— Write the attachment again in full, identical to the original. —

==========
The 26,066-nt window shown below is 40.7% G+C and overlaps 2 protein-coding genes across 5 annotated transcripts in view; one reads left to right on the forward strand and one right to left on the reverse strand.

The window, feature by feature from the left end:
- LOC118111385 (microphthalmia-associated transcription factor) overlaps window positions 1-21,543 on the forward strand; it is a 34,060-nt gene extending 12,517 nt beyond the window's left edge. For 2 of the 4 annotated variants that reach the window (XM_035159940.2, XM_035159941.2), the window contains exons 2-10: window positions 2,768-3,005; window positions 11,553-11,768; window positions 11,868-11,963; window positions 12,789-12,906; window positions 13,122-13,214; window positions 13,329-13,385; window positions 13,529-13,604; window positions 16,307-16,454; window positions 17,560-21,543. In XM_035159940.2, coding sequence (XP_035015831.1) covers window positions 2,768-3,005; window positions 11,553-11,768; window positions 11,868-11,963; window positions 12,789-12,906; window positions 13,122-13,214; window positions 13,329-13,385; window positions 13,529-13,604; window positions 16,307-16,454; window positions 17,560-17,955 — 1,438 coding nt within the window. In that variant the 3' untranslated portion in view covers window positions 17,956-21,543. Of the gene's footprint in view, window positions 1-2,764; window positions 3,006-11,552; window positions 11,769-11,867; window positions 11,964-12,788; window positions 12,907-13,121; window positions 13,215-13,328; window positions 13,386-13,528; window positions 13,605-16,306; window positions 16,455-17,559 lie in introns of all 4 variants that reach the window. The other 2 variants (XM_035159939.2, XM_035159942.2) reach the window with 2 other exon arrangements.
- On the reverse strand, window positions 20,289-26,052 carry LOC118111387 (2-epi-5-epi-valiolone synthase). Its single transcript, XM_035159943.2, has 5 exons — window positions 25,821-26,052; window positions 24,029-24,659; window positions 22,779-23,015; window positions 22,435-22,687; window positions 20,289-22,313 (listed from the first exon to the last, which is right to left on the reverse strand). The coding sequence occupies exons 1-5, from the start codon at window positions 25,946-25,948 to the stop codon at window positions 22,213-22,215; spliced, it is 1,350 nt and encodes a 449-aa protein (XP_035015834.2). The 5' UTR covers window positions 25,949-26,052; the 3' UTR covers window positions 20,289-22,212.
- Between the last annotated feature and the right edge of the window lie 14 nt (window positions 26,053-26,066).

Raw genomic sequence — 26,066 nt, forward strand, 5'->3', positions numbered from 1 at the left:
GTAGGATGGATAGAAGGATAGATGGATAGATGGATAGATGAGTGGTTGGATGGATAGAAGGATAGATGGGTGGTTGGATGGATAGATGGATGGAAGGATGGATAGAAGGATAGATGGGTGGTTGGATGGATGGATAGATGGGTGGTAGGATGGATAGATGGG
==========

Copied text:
The 26,066-nt window shown below is 40.7% G+C and overlaps 2 protein-coding genes across 5 annotated transcripts in view; one reads left to right on the forward strand and one right to left on the reverse strand.

The window, feature by feature from the left end:
- LOC118111385 (microphthalmia-associated transcription factor) overlaps window positions 1-21,543 on the forward strand; it is a 34,060-nt gene extending 12,517 nt beyond the window's left edge. For 2 of the 4 annotated variants that reach the window (XM_035159940.2, XM_035159941.2), the window contains exons 2-10: window positions 2,768-3,005; window positions 11,553-11,768; window positions 11,868-11,963; window positions 12,789-12,906; window positions 13,122-13,214; window positions 13,329-13,385; window positions 13,529-13,604; window positions 16,307-16,454; window positions 17,560-21,543. In XM_035159940.2, coding sequence (XP_035015831.1) covers window positions 2,768-3,005; window positions 11,553-11,768; window positions 11,868-11,963; window positions 12,789-12,906; window positions 13,122-13,214; window positions 13,329-13,385; window positions 13,529-13,604; window positions 16,307-16,454; window positions 17,560-17,955 — 1,438 coding nt within the window. In that variant the 3' untranslated portion in view covers window positions 17,956-21,543. Of the gene's footprint in view, window positions 1-2,764; window positions 3,006-11,552; window positions 11,769-11,867; window positions 11,964-12,788; window positions 12,907-13,121; window positions 13,215-13,328; window positions 13,386-13,528; window positions 13,605-16,306; window positions 16,455-17,559 lie in introns of all 4 variants that reach the window. The other 2 variants (XM_035159939.2, XM_035159942.2) reach the window with 2 other exon arrangements.
- On the reverse strand, window positions 20,289-26,052 carry LOC118111387 (2-epi-5-epi-valiolone synthase). Its single transcript, XM_035159943.2, has 5 exons — window positions 25,821-26,052; window positions 24,029-24,659; window positions 22,779-23,015; window positions 22,435-22,687; window positions 20,289-22,313 (listed from the first exon to the last, which is right to left on the reverse strand). The coding sequence occupies exons 1-5, from the start codon at window positions 25,946-25,948 to the stop codon at window positions 22,213-22,215; spliced, it is 1,350 nt and encodes a 449-aa protein (XP_035015834.2). The 5' UTR covers window positions 25,949-26,052; the 3' UTR covers window positions 20,289-22,212.
- Between the last annotated feature and the right edge of the window lie 14 nt (window positions 26,053-26,066).

Raw genomic sequence — 26,066 nt, forward strand, 5'->3', positions numbered from 1 at the left:
GTAGGATGGATAGAAGGATAGATGGATAGATGGATAGATGAGTGGTTGGATGGATAGAAGGATAGATGGGTGGTTGGATGGATAGATGGATGGAAGGATGGATAGAAGGATAGATGGGTGGTTGGATGGATGGATAGATGGGTGGTAGGATGGATAGATGGG